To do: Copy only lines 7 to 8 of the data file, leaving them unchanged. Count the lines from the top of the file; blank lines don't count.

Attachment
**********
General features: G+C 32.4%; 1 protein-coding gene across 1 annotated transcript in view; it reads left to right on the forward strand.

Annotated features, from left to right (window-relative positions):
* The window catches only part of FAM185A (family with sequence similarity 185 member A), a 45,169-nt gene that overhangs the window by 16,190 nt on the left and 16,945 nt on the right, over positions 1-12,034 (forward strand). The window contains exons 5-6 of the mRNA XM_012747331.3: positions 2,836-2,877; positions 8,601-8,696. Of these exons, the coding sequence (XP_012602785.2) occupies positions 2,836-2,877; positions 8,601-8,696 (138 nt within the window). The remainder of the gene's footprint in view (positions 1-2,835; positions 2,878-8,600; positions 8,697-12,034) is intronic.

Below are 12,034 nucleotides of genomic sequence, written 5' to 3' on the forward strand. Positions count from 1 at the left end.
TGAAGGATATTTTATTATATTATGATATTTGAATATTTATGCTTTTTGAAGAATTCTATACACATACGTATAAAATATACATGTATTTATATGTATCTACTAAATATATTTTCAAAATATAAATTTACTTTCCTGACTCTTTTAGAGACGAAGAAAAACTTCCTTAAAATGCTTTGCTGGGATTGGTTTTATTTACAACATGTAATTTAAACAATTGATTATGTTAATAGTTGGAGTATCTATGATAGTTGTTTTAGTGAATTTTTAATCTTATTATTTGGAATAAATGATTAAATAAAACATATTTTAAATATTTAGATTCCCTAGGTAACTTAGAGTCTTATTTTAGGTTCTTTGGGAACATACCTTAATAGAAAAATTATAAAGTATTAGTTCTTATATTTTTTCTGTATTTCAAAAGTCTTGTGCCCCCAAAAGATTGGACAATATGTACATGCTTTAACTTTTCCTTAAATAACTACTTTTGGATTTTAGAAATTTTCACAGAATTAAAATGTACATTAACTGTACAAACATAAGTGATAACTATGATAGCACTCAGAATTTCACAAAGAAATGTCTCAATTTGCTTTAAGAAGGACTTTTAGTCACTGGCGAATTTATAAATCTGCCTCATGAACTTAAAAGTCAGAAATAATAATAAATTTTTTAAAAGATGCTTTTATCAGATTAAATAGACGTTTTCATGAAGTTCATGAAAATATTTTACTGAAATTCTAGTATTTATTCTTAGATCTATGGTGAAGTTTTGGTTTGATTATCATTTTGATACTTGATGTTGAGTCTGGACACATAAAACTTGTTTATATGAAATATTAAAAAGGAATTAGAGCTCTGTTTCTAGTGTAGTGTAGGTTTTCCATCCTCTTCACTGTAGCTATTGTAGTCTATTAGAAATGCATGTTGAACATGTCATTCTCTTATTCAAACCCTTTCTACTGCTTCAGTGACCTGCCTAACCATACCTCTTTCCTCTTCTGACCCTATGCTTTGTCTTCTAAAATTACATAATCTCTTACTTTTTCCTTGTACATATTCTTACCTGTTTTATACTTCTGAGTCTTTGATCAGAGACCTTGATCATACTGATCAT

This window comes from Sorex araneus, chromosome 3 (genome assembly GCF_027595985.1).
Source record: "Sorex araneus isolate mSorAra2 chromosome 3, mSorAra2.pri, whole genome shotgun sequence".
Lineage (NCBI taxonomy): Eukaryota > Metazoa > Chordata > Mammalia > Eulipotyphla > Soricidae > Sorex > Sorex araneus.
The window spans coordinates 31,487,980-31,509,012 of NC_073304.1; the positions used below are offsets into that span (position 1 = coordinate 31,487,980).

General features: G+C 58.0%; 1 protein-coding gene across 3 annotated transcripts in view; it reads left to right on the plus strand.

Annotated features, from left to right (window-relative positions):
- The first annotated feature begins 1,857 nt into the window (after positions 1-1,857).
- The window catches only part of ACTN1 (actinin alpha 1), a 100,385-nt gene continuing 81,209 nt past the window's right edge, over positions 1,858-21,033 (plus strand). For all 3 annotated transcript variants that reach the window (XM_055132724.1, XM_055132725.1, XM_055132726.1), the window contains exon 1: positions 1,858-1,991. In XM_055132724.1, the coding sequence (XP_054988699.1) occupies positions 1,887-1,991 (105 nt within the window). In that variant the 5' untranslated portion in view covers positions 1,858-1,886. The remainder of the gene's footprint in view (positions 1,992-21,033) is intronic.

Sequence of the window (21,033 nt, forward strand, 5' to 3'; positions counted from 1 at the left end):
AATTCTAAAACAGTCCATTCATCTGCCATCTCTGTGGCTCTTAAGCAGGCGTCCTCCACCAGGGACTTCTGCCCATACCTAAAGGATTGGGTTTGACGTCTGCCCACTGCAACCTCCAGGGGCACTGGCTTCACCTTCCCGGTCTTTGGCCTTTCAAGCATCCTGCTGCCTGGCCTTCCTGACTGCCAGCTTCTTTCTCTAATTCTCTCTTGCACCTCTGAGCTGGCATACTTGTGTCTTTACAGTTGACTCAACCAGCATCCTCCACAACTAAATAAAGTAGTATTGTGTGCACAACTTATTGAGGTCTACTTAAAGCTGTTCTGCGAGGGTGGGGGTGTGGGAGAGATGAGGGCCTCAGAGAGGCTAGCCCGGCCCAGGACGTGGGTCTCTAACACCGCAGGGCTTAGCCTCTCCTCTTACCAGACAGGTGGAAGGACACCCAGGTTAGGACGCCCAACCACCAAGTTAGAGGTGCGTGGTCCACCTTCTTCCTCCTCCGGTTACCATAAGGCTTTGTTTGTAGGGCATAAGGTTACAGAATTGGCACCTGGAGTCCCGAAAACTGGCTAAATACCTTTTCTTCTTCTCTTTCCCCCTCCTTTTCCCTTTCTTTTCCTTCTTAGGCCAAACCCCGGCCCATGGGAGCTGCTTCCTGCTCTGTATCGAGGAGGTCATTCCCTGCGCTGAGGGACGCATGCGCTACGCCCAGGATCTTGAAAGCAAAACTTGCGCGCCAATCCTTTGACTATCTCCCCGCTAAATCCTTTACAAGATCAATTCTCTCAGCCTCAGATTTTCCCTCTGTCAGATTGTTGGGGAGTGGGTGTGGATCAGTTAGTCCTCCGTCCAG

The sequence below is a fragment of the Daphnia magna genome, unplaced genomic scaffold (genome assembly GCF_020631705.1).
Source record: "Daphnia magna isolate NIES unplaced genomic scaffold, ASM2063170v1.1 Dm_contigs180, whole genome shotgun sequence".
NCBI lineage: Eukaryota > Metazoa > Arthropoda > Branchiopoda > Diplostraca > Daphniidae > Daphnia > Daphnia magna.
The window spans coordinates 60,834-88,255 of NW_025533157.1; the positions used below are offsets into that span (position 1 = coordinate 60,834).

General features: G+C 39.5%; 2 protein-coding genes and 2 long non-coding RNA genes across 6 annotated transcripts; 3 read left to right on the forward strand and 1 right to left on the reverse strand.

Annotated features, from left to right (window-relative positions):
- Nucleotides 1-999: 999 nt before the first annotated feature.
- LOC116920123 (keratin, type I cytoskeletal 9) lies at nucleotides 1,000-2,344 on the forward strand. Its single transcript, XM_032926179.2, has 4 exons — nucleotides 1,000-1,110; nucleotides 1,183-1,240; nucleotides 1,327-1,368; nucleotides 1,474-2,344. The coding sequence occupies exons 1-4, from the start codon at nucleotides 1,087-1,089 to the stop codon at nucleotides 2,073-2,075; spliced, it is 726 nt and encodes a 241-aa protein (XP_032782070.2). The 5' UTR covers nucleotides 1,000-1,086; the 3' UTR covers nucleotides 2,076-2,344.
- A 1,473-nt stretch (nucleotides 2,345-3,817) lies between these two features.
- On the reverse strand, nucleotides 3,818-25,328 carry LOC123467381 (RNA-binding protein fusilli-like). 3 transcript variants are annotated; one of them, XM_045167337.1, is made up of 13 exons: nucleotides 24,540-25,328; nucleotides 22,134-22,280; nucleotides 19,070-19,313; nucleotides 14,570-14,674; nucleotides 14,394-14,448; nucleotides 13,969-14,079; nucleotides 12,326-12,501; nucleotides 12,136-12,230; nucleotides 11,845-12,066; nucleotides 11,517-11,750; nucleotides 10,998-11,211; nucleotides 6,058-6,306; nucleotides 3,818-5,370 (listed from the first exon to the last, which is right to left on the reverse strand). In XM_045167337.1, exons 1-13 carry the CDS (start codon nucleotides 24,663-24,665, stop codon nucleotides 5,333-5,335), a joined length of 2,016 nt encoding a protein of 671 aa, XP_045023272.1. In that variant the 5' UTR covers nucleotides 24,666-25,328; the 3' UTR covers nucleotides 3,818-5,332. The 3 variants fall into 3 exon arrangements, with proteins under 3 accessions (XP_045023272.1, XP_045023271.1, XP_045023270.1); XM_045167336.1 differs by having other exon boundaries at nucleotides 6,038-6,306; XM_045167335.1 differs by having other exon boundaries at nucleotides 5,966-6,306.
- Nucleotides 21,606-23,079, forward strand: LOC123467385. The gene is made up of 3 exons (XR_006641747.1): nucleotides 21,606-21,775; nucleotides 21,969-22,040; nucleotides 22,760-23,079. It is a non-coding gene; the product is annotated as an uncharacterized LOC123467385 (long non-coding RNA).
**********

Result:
Source record: "Sorex araneus isolate mSorAra2 chromosome 3, mSorAra2.pri, whole genome shotgun sequence".
Lineage (NCBI taxonomy): Eukaryota > Metazoa > Chordata > Mammalia > Eulipotyphla > Soricidae > Sorex > Sorex araneus.